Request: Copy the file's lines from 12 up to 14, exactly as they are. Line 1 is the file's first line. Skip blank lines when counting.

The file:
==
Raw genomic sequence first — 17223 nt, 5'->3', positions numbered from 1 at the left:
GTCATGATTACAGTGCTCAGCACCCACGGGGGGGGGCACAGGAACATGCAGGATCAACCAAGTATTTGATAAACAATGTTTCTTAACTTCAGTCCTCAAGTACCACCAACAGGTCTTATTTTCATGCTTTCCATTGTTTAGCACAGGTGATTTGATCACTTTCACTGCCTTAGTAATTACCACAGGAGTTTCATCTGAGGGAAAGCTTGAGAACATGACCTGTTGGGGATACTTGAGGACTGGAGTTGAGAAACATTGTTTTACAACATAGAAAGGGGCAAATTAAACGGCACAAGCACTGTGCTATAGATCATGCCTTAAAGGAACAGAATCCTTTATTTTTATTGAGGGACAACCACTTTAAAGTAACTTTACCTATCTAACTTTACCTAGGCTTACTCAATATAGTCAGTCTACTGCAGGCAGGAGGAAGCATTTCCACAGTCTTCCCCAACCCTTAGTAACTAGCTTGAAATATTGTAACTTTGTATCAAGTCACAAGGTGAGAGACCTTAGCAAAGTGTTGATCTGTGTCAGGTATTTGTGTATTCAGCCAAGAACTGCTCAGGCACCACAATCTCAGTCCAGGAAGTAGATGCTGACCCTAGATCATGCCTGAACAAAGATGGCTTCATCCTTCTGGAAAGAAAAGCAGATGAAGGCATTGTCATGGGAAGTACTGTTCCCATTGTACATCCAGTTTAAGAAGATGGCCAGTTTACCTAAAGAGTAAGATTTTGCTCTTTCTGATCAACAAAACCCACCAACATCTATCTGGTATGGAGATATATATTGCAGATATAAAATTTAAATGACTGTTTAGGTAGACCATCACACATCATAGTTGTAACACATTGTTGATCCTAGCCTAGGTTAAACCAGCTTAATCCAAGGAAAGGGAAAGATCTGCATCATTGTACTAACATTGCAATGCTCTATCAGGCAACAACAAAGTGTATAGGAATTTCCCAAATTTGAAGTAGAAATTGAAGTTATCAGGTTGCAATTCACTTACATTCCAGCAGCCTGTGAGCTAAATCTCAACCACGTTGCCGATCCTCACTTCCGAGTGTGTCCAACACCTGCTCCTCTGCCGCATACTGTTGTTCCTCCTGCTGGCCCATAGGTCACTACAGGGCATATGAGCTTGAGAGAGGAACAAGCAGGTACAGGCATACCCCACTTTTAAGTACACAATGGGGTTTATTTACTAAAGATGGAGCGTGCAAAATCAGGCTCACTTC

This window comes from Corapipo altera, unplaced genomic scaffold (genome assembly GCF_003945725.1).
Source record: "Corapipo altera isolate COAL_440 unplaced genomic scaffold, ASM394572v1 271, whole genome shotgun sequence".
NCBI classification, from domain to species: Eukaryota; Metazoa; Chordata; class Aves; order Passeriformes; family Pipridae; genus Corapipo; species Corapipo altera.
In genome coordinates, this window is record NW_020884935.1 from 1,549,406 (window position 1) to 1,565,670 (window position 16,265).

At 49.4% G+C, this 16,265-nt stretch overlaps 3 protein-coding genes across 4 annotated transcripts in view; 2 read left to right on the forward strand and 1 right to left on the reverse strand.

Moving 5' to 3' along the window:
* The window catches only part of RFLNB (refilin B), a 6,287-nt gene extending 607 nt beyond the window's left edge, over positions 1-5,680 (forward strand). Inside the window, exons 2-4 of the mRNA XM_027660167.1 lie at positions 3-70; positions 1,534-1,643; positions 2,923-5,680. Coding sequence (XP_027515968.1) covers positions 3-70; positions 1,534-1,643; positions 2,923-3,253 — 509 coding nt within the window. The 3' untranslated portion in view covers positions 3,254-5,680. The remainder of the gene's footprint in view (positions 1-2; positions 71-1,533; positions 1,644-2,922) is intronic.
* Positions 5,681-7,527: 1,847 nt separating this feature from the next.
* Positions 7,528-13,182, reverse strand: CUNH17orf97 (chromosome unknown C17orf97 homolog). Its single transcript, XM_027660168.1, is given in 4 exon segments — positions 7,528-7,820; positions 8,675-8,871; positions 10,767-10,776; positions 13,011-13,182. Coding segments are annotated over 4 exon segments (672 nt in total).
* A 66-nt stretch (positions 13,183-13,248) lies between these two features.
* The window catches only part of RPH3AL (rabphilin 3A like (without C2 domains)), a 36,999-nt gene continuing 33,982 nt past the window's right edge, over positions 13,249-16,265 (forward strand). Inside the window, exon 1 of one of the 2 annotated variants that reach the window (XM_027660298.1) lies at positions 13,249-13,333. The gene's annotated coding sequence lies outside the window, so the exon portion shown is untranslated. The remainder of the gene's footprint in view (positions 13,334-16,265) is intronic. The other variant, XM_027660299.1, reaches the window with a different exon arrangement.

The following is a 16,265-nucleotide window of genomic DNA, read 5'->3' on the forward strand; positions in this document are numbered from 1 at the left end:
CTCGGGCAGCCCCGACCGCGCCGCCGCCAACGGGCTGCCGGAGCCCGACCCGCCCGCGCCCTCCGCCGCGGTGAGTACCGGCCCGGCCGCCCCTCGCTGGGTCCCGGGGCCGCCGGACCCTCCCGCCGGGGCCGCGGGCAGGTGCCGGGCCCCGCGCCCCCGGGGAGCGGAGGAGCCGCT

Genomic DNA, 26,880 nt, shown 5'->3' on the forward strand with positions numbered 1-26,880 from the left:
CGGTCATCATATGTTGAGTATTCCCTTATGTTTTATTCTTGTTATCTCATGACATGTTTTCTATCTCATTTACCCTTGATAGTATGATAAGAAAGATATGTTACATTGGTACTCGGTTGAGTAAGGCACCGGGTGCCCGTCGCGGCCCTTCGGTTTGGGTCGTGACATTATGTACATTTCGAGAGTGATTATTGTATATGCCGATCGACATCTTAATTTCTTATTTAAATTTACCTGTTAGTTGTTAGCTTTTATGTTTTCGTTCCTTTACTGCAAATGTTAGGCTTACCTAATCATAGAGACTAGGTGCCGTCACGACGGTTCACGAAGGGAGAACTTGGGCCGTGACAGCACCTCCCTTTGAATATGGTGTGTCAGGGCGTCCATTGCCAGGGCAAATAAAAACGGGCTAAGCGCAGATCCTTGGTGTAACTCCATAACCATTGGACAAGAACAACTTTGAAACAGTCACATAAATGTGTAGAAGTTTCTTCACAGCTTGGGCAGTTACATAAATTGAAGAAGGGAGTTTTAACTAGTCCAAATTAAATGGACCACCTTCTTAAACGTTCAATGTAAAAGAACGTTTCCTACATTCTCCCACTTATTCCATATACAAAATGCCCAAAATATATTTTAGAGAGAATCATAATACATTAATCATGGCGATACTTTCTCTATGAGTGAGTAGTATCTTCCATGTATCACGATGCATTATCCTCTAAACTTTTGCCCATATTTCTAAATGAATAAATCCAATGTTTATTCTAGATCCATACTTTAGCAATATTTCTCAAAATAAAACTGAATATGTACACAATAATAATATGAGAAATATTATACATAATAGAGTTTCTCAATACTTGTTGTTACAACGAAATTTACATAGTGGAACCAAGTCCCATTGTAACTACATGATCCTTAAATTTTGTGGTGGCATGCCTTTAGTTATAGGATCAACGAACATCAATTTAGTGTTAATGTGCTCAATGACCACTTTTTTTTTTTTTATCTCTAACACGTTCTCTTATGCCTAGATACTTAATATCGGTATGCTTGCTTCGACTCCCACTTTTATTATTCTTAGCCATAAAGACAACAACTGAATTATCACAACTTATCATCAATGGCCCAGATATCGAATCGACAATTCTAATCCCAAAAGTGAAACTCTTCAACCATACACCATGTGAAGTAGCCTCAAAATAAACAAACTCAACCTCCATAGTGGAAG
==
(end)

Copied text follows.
* A 66-nt stretch (positions 13,183-13,248) lies between these two features.
* The window catches only part of RPH3AL (rabphilin 3A like (without C2 domains)), a 36,999-nt gene continuing 33,982 nt past the window's right edge, over positions 13,249-16,265 (forward strand). Inside the window, exon 1 of one of the 2 annotated variants that reach the window (XM_027660298.1) lies at positions 13,249-13,333. The gene's annotated coding sequence lies outside the window, so the exon portion shown is untranslated. The remainder of the gene's footprint in view (positions 13,334-16,265) is intronic. The other variant, XM_027660299.1, reaches the window with a different exon arrangement.

The following is a 16,265-nucleotide window of genomic DNA, read 5'->3' on the forward strand; positions in this document are numbered from 1 at the left end: